Mr. Reid's testimony concerning the contract differs significantly from Mr. Casey's in only one respect. He asserts the insertion negated the provision of the contract relating to a no sale fee. He intended for the auctioneer's fee to be paid only if bids received equaled $46,750. ($42,500 plus 10% auctioneer's fee.)

Subsequent to execution of the contract Southern had brochures containing information about the property printed and also advertised the property in the Cullman Times and a Birmingham newspaper. Southern erected a tent at the auction site, placed sale signs on the various lots and provided a sound vehicle to announce the sale. Additionally, at least four Southern employees were at the auction to solicit bids from those in attendance. Mr. Casey was the auctioneer.

Approximately 25 to 30 attended the auction. Bids taken on the various lots within the subdivision, sold individually, totaled $38,655. Additionally, a bid of $40,000 on the entire subdivision, if sold in one parcel, was received. No interest was displayed by the bidders in bidding on the rental house. Mr. Reid refused to accept the bids. Hence, no land was sold at the auction.

Mr. Reid refused to pay Southern, and Mr. Casey instituted proceedings to collect the $3,500 fee.

Against this background the trial court decreed:

"It does not appear that the provisions of this Contract are in conflict, nor does it appear that the parties intended that the Plaintiff would not be compensated for his services in connection with the auction in the event that the Defendants did not confirm this sale. Certainly, it is obvious that the Defendants did not intend to sell the property in the event that it did not bring the amount of the mortgage, plus commission, however, Defendants could have confirmed a sale for less than this amount, but did not and Defendants are still the owners of the land, or were such immediately after the auction, and all that was left for them to do was to compensate the Plaintiff for their expenses and time, which was set forth in the Contract and which was not described therein as a commission. It may be that the sum of Three Thousand Five Hundred and 00/100 ($3,500.00) Dollars is an excessive fee for the Plaintiff's expenses and time, however, there was no evidence to this effect and that is not the question before the Court. "It is, therefore, ORDERED and ADJUDGED that a Judgment be and the same is hereby entered in favor of the Plaintiff and against the Defendants in the amount of Three Thousand Five Hundred and 00/100 ($3,500.00) Dollars,. . ."

Mr. Reid takes this appeal from that judgment.

I

We note at the outset that the finding of the trial court based on evidence ore *82 tenus is viewed with a presumption of correctness upon appeal. Rafield v. Johnson, 294 Ala. 235, 314 So. 2d 695; Caldwell v. Caldwell, 54 Ala.App. 479, 309 So. 2d 833. In this instance, we need look no further than the contract itself to sustain the finding below.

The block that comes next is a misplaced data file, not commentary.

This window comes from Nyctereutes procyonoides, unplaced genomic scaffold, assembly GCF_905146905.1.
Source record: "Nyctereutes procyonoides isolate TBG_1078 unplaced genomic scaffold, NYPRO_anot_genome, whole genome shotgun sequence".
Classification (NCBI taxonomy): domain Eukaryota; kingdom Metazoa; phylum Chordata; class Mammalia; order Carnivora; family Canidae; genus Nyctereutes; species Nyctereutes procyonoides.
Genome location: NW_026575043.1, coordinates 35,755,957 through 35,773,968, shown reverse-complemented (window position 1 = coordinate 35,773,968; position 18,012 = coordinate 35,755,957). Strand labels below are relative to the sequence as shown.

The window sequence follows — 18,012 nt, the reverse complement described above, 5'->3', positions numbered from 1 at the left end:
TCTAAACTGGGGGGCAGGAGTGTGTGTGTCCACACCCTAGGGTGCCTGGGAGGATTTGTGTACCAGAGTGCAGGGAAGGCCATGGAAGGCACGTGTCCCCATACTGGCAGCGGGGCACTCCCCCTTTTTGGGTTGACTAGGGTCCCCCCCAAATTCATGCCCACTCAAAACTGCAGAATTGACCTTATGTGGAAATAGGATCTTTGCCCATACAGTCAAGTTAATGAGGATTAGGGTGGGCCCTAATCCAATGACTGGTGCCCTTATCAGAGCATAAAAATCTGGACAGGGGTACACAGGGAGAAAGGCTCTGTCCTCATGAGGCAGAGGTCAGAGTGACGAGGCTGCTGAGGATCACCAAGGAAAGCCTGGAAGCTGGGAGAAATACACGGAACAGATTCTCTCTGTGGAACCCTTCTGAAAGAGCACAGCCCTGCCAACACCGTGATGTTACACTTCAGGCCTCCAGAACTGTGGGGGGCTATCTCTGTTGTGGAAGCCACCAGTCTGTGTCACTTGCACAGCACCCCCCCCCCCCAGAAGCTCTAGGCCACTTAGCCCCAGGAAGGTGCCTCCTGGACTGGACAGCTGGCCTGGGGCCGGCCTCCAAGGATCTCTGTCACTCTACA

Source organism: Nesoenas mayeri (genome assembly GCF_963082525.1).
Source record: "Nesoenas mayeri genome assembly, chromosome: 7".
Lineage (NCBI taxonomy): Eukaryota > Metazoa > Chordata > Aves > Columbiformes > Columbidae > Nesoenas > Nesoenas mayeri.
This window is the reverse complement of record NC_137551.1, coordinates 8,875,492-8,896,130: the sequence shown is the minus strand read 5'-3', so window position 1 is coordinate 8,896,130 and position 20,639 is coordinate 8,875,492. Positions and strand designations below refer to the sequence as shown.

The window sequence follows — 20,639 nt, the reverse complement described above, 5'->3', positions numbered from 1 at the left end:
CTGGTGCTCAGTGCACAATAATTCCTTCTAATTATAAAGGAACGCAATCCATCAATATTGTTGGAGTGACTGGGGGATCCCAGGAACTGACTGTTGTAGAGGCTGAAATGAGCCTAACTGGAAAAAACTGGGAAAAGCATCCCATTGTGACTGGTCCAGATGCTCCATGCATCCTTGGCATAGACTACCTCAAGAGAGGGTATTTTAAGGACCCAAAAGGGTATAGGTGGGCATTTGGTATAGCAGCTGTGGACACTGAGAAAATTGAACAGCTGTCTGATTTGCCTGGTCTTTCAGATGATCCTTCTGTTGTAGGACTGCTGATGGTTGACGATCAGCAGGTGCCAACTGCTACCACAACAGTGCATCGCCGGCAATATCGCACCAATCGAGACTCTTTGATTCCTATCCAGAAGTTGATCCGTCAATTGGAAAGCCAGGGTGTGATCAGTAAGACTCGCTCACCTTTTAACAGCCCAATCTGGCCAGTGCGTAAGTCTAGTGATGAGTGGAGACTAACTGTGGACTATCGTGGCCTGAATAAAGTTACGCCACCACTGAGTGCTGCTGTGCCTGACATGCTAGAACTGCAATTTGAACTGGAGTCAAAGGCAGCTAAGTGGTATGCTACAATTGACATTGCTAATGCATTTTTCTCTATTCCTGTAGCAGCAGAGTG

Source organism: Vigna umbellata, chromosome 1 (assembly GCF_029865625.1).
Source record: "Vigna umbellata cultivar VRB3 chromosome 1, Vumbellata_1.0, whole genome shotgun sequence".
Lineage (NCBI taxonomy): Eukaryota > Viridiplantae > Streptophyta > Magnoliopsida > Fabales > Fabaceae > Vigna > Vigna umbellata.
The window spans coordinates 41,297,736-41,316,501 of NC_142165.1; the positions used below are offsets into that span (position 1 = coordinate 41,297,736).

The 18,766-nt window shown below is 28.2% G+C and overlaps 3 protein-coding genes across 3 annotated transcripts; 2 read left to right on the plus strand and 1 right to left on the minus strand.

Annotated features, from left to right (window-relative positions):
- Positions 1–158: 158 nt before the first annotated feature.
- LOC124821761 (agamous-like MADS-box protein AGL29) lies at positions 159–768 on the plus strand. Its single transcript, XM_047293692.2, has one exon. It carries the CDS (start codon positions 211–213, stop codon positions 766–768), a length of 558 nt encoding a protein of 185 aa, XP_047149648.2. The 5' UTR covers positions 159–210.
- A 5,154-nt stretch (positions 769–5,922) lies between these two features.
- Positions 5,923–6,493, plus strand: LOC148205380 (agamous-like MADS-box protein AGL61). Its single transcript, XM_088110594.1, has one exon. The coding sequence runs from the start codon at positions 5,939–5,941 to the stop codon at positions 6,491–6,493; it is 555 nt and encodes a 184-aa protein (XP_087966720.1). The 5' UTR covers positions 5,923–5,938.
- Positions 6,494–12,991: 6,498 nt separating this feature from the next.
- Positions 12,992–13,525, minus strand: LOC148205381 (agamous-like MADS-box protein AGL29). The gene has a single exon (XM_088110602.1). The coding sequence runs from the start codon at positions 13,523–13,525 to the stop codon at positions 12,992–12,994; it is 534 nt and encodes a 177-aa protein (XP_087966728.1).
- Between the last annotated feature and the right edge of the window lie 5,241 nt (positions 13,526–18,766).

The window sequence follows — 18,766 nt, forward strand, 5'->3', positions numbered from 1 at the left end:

It is the duty of the court to analyze and determine the meaning of a contract when its terms are clear and certain. Birmingham Trust National Bank v. Midfield Park, Inc., 295 Ala. 136, 325 So. 2d 133. Moreover, where the terms of a contract are ". . . plain and unambiguous, there is no room for interpretation, and the parties thereto `may stand upon the letter' of the contract." Dunlap v. Macke, 233 Ala. 297, 300, 171 So. 721, 724. Here, the terms are unequivocal.

If a sale was consummated, Mr. and Mrs. Reid were liable to Southern in an amount equal to 10% of the sale price. If sale of the property was not confirmed, the Reids were liable for $3,500 for "auctioneer's expenses and time."

The insertion merely allowed the Reids to refuse to accept a bid price of less than $42,500 plus the value of the auctioneer's sales commission without incurring liability to Southern for the excess of 10% of the bid price over the $3,500 no sale fee.

All provisions of a contract must, if possible, be given effect. Land Title Co. of Alabama v. State ex rel. Porter, 292 Ala. 691, 299 So. 2d 289. Here, the plain meaning of the additional language does not obviate the no sale fee clause. Neither does it, in our reading, alter the latter clause one iota. Indeed, the contractual language interpreted in conjunction with the services rendered by Southern compels our agreement with the trial court's finding that the contract contemplated that compensation be paid to Southern for substantial services performed, irrespective of whether the sale was confirmed by the Reids.

Even a finding that the terms of the contract are uncertain and ambiguous would not alter the above conclusion; for if there is uncertainty and ambiguity in the contract, it is the duty of the court to construe the contract so as to express the intent of the parties. Johnson-Rast and Hays, Inc. v. Cole, 294 Ala. 32, 310 So. 2d 885; Southern Cafeteria Operating Company, Inc. v. Eley, 52 Ala.App. 656, 296 So. 2d 743.

The Alabama Supreme Court, in Flagg-Utica Corporation v. City of Florence, 275 Ala. 475, 480, 156 So. 2d 338, 342, stated:

"It is a long established principle of law obtaining in this state that if the language of a written agreement is on its face ambiguous, the courts will look at the surrounding circumstances, at the situation of the parties, and the subject matter of the contract for aid in giving a construction to its language."

Evidence relevant to these factors was admitted in the trial court. As shown above, ample testimony was adduced to sustain the judgment rendered therein.

It follows that the judgment of the trial court is to be affirmed.

AFFIRMED.

WRIGHT, P. J., and BRADLEY, J., concur.